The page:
You know about the placebo effect, but have you heard of the Nocebo effect?

That is when the doctor tells you that a situation is hopeless and in the immortal words of Morpheus from The Matrix, “your mind makes it real”.

Free your mind.

I am not advocating for being utterly delusional. If you have a tumor the size of a baseball and you get winded on your way to get the mail and you have no plans to change your diet of soda and doughnuts then yes, it would be wise to get your affairs in order.

But if you are willing to change, then the possibility of a different result, no matter how daunting the odds, does exist. So does the possibility of a cure.

Years ago I worked with a man who had been diagnosed a decade earlier with an inoperable brain tumor. His doctor thought he was going to die. He decided that he would live. His boss supported him by making no arrangements for his death or even disability. No one was cross trained. No work was handed off. His entire “support” group of others with brain tumors died. But he did not die. Improbably his tumor went away and he was cancer free and in excellent health when I met him over a decade later.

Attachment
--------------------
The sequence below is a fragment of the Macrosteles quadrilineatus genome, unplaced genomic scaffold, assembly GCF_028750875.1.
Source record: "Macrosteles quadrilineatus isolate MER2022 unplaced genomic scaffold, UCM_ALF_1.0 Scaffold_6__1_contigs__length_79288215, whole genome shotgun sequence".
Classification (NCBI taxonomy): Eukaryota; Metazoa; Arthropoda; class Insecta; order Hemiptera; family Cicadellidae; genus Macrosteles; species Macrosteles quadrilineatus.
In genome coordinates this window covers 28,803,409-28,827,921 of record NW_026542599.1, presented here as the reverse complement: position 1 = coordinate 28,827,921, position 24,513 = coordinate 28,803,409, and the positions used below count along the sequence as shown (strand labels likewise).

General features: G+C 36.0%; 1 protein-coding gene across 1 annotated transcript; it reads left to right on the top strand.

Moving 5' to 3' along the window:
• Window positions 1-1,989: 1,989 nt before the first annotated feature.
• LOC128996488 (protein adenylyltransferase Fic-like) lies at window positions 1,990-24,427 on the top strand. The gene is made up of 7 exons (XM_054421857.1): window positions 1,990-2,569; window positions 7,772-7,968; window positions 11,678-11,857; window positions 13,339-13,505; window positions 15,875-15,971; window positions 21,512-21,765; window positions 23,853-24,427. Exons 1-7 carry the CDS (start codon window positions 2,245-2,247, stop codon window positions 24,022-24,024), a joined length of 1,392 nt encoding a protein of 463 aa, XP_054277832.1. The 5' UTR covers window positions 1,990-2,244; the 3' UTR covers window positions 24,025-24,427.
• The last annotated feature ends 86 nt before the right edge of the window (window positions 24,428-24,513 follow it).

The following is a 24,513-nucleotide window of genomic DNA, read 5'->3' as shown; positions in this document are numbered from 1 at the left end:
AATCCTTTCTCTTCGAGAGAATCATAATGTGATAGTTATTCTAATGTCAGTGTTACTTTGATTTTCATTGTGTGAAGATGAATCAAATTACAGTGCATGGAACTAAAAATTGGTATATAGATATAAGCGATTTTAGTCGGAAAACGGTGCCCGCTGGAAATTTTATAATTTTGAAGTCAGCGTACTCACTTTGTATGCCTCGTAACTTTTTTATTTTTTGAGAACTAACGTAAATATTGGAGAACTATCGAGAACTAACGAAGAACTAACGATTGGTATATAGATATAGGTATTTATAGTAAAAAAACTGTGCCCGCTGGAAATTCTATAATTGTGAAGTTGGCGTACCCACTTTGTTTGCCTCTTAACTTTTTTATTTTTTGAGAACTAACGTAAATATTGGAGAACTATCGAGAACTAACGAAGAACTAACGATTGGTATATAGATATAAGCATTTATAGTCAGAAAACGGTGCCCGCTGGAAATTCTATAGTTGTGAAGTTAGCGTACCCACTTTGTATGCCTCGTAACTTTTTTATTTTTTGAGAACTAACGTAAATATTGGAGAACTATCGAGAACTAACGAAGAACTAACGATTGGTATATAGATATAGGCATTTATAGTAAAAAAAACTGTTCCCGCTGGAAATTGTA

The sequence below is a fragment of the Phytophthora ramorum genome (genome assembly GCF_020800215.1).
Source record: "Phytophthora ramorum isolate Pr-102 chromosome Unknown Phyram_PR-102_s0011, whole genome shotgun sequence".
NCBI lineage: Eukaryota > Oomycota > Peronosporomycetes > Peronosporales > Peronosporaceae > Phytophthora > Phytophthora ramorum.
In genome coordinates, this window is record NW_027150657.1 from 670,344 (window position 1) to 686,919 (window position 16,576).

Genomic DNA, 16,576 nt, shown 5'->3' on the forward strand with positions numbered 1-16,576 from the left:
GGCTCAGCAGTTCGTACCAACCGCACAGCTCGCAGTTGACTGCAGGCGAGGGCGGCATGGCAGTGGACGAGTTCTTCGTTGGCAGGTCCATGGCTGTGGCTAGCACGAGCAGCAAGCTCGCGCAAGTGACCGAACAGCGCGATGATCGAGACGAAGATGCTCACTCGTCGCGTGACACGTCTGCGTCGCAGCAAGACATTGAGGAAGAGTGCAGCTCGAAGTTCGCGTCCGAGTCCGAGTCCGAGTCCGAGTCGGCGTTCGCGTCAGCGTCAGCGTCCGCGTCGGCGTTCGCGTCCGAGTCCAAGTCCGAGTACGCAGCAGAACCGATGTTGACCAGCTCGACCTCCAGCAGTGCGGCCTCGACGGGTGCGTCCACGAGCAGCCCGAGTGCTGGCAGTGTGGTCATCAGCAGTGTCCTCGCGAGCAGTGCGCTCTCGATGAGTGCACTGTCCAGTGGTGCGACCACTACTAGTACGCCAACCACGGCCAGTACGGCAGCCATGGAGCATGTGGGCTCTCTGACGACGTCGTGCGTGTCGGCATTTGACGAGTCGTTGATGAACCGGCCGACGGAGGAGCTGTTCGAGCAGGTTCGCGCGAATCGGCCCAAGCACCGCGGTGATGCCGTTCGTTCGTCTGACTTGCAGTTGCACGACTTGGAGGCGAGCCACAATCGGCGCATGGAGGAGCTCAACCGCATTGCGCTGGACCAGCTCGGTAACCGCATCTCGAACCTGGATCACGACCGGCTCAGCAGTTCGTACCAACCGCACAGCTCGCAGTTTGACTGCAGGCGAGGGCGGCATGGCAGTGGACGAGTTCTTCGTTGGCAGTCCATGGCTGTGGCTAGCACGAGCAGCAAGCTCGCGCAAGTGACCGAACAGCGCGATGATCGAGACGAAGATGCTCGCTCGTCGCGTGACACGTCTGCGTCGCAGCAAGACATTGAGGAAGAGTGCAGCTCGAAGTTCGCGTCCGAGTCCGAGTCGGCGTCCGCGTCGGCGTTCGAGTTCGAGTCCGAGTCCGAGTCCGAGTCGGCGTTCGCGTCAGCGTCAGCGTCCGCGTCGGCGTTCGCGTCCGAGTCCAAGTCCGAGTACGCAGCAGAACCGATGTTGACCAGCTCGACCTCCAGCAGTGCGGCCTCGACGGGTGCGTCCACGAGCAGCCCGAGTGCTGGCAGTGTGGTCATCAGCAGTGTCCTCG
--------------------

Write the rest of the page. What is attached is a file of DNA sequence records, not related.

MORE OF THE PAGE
When I was in grammar school I had a friend with Down’s syndrome whose mother refused to accept the limited life the doctors were presuming possible for her. In the end she got a driver’s license and a job.

My grandmother was all but told not to get too attached to her eldest son when he was diagnosed with Type 1 diabetes in 1936. They didn’t have monitors or spiffy pocket test kits back then. You had to wash out your old needles. There was no health insurance. Kids died. And my uncle did die…in the 1980s.

My own asthma was so bad that I used to use two inhalers and an epi-pen with that full breathing treatment machine if I got bronchitis, which I did every winter. I was told it would always be that way.

Except that I haven’t needed so much as a rescue inhaler for years now.

No one knows the future.

So don’t let anyone tell you that there is no hope, no cure, nothing you can do. Refuse to believe the highly unscientific, “these things happen” and “This is your new normal, you have to accept it”.

You only have to accept that this is where you start. You do not need to accept that this is where it ends.

And if your doctor is the doom and gloom type, then you can refer her here

or here

I cannot say that most children will recover neurologically the way that mine did. I have no medical training whatsoever. I just knew that I had to succeed or die trying.

I know that often things do not get better. People die. Kids stay stuck. And I have no idea what your limits are.

But this is your story, not my story and not your doctor’s story. You get to decide when and how hard to fight.

Make your own choices. Write your own story.

But whatever you do…don’t let the turkeys get you down.